Lesson 20 Section 3 ## "Out of" |
||||||||||||||||||||||||||||||||||||

| ||||||||||||||||||||||||||||||||||||

than the whole, which is represented by 1. Note that the number that follows "of" must be the denominator. For that number signifies the * 3 out of 5 signifies the Moreover, the word fraction in everyday usage means a ratio. When 3 out of 5 responded yes, we ask, "What fraction responded yes?" It would be very wordy to ask, "What is the ratio of those who responded yes to the total number surveyed?" Yet that is what the former question means. To In calculation, we often use a fractional symbol to represent a ratio rather than a measurement. Lesson 27, Question 1. Example 1. In a class of 20 students, 3 were absent. What fraction were absent? What fraction were present? What percent were absent? What percent were present?
The number that follows "of" -- 20 -- is the denominator.
were present. As for the percent, it is so many out of
"3 out of 20 is how many out of 100?" Since 100 is 5 × 20, then the missing term is 5 × 3:
15% were absent. The rest, 100% − 15% = 85%, were present. Example 2. The whole is the sum of the parts. In a class, there are 17 girls and 12 boys. What fraction of the class are girls, and what fraction are boys?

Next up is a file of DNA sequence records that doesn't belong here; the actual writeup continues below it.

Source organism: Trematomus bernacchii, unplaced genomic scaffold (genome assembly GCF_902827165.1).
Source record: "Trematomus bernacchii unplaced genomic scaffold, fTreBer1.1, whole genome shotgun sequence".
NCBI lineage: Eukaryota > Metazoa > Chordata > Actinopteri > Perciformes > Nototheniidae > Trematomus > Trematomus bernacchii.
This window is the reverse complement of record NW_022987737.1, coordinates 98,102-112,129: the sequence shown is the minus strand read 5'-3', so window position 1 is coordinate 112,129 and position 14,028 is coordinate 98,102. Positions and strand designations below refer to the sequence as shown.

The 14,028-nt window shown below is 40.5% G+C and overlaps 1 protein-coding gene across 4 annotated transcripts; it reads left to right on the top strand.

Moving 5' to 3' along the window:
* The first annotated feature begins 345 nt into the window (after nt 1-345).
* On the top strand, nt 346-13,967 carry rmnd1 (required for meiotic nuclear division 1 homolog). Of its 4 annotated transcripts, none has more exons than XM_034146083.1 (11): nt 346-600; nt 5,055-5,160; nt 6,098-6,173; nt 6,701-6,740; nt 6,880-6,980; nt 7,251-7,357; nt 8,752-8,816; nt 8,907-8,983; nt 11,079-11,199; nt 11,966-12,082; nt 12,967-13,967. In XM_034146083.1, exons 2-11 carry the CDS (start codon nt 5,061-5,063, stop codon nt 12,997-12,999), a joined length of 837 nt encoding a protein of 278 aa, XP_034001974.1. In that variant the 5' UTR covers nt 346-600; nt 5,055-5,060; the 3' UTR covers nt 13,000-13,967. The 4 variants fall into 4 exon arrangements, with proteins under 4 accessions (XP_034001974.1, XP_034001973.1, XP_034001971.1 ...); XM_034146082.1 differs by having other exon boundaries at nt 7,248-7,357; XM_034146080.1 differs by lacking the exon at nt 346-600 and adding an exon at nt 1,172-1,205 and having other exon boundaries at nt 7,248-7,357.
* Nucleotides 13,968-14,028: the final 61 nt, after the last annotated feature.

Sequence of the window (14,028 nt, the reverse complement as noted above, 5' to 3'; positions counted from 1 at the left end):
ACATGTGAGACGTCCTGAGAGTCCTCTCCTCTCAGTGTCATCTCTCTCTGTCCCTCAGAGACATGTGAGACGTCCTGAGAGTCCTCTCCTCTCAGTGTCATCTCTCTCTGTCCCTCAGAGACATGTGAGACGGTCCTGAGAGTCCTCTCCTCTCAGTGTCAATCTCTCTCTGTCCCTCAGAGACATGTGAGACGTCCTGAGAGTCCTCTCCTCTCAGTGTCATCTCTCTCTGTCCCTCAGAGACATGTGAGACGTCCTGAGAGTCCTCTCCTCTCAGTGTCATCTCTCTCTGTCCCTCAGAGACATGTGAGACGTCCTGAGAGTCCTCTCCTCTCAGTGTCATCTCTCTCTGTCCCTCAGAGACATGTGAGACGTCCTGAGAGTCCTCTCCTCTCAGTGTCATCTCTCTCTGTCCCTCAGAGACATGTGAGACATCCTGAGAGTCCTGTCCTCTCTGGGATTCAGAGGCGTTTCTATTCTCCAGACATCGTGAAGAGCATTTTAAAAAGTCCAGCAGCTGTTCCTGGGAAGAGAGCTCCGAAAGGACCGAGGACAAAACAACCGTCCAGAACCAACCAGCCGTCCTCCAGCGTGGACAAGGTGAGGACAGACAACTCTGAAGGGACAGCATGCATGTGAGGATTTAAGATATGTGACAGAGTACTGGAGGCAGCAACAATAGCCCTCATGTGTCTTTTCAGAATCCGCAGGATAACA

Girls + Boys = 17 + 12 = 29. Therefore, 17 out of 29 are girls:
And 12 out of 29 are boys:
Compare Lesson 18, Example 12. Example 3. Calculator problem. In a class election, 135 students voted for candidate A, and 212 voted for candidate B. What percent voted for A, and what percent voted for B?
135 + 212 = 347 Therefore, 135 out of 347 voted for A, while 212 out of 347 voted for B. To find the percent that voted for A, press
(Lesson 10.) See
This is approximately 38 (We could anticipate that this would be less than 50%, because 135 is less than half of 347.) For the percent that voted for B, press
See
This is approximately 61 (We could anticipate that this would be more than 50%, because 212 is more than half of 347.) Or, since 38 100% − 38 The student should easily find this to be 61
or Continue on to the next Lesson. Introduction | Home | Table of Contents Please make a donation to keep TheMathPage online. Copyright © 2014 Lawrence Spector Questions or comments? E-mail: themathpage@nyc.rr.com |